Investors were dumping European stocks and the euro currency on Friday, amid increasing anxiety over an intensifying war in Ukraine, as Bank of America said the most money ever flowed out the region over the last week.
The Stoxx Europe 600 index
fell nearly 3% to 424.44, and has lost more than 5% since Russia’s invasion of Ukraine began just over a week ago. The index is facing a weekly decline of more than 6%, which would be the biggest such loss since the start of the pandemic in early 2020 if it holds.
The German DAX
and French CAC 40
were down 3.6% each, while the FTSE 100 index
was down 3.4%. The DAX was set for a drop of more than 9% this week, which would mark its worst weekly decline since March 2020.
was getting battered, down 0.9% to $1.09305, a level not seen since May 2020, as investors flocked to the U.S. dollar
and government bonds. The yield on the 10-year bund
fell 3 basis points to negative 0.54%.
Already nervous investors woke to news of a fire at a training building at Europe’s biggest nuclear plant in Ukraine, as fighting raged for a ninth day.
According to Associated Press reports, the nuclear power plant in the southern Ukrainian city of Enerhodar had been shelled by Russian troops, sparking a fire at the facility. The plant reportedly has six reactors, and three had been offline before the attack.
Ukrainian state emergency services later said on Facebook
that the fire had had been contained, while the regional military service said early measurements showed radiation was “unchanged” and posed no danger to the population. The power plant is now being controlled by Russian troops.
“The incident raised concerns that the conflict could become even more dangerous, even after both sides have agreed to set up humanitarian corridors,” said Charalambos Pissouros, head of research at JFD, in a note to clients.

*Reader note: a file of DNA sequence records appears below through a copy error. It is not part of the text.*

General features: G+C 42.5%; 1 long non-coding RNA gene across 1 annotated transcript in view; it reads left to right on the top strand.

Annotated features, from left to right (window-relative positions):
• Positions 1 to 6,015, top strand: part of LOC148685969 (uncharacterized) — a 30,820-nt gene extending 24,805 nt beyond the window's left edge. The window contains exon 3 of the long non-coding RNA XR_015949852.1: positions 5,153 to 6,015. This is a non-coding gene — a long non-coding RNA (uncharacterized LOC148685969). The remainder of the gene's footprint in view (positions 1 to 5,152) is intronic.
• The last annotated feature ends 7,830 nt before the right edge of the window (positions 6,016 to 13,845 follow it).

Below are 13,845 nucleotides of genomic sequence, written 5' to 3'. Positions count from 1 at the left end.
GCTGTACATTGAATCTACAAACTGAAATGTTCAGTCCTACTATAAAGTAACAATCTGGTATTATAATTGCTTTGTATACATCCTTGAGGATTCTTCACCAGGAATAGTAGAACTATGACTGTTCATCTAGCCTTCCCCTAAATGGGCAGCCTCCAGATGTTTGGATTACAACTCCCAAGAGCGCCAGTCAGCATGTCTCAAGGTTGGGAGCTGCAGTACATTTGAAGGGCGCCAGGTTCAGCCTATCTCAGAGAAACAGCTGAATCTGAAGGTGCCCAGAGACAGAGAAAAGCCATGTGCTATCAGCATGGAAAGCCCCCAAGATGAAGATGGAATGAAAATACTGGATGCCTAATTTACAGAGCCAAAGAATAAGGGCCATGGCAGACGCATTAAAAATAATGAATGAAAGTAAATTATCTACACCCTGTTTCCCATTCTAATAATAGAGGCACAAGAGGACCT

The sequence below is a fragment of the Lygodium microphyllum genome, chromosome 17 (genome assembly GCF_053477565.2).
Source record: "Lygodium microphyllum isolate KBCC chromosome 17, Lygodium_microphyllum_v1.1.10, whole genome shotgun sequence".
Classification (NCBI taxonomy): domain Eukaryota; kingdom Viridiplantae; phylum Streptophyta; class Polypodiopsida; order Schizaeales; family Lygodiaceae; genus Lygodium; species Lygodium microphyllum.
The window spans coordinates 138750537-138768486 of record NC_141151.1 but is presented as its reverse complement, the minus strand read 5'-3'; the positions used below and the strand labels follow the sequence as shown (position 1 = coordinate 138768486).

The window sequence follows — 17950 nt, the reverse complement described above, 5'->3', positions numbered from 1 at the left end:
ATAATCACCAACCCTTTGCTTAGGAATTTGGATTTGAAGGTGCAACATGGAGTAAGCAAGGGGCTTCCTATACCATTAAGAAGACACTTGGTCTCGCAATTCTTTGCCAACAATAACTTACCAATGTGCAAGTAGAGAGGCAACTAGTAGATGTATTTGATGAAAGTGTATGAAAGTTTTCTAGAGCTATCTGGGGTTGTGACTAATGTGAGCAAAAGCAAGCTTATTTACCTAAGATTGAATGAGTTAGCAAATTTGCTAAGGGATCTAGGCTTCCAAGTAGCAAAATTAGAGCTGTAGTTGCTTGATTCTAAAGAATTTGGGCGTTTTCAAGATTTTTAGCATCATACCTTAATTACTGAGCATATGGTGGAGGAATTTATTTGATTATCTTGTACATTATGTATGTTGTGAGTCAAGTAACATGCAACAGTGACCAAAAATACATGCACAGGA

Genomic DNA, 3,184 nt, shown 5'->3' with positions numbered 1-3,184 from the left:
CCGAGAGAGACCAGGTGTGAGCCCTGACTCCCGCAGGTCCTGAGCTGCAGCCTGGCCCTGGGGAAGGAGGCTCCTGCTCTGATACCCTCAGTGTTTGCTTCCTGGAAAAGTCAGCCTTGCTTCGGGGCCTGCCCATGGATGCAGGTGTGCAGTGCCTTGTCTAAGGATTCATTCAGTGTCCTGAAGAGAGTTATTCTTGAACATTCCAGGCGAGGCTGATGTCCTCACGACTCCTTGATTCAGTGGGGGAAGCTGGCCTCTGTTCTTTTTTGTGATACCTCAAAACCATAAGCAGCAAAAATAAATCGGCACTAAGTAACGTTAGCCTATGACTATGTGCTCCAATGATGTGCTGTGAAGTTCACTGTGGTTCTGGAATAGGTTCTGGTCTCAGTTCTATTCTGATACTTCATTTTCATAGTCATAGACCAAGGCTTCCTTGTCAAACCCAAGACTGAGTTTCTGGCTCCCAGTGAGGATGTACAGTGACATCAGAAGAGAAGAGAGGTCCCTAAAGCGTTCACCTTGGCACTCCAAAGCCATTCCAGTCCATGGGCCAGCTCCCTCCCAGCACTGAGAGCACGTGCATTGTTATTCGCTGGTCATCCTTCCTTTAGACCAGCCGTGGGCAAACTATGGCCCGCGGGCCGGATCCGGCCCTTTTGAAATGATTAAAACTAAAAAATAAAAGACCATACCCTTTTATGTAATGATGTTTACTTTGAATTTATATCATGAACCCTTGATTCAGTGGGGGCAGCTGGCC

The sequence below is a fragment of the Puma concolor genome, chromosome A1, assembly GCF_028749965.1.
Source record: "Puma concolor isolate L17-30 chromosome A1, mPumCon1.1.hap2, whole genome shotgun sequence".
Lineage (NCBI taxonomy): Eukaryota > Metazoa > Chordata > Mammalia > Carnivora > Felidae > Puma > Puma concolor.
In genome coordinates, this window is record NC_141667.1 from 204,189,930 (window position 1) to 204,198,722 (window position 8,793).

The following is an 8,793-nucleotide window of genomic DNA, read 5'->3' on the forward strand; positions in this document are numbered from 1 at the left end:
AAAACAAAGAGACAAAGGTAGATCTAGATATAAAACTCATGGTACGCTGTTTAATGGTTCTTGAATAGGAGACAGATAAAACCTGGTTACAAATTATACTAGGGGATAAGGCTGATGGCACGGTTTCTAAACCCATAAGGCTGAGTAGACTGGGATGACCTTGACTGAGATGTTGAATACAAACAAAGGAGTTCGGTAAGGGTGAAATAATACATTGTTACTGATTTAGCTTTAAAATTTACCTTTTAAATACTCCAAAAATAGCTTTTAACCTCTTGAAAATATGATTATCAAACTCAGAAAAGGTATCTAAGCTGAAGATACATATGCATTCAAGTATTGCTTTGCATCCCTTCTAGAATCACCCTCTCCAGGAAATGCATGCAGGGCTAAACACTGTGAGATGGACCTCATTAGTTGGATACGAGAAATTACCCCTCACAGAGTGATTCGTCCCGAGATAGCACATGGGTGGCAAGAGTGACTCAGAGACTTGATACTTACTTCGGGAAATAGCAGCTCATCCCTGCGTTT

“We stick to our guns and we repeat for the umpteenth time that it is too early to assume that the worst is over. Even following the aforementioned agreement, Russian forces continued surrounding and bombarding Ukrainian cities, with the conflict entering its second week,” said Pissouros.
“Thus, we still believe that the path of least resistance for equities, the euro, and the pound, is to the downside,” with commodities and safe havens such as the yen and franc staying supported, he said.
Bank of America said Friday that $6.7 billion flowed out of Europe over the last week, the most on record. Any March de-escalation of the Russia-Ukraine conflict will likely cause a “big bear rally in risk assets but we say sell-the-rip as Fed/ECB is now hopelessly trapped between Wall St deflation & Main St inflation,” said strategists.
U.S. stock futures
remained deep in the red early Friday, though off overnight lows, following the nuclear plant fire, with the February employment data coming ahead of the stock market open.
Nearly every stock sector in Europe was under pressure, with banks leading the way south. HSBC
shares slid 3% and Deutsche Bank
shares tumbled 7%. Heavily weighted energy names such as Shell
remained elevated Friday.
Airlines and auto makers were also hard hit, with Deutsche Lufthansa
and Wizz Air
falling more than 7% each and Volkswagen
Russia’s stock market was shut for a fifth day on Friday and will stay closed at least through March 8, the central bank announced. The country has been hammered by sanctions as punishment for its invasion of Ukraine. The London Stock Exchange on Friday announced the suspension of more Russian companies with secondary listings.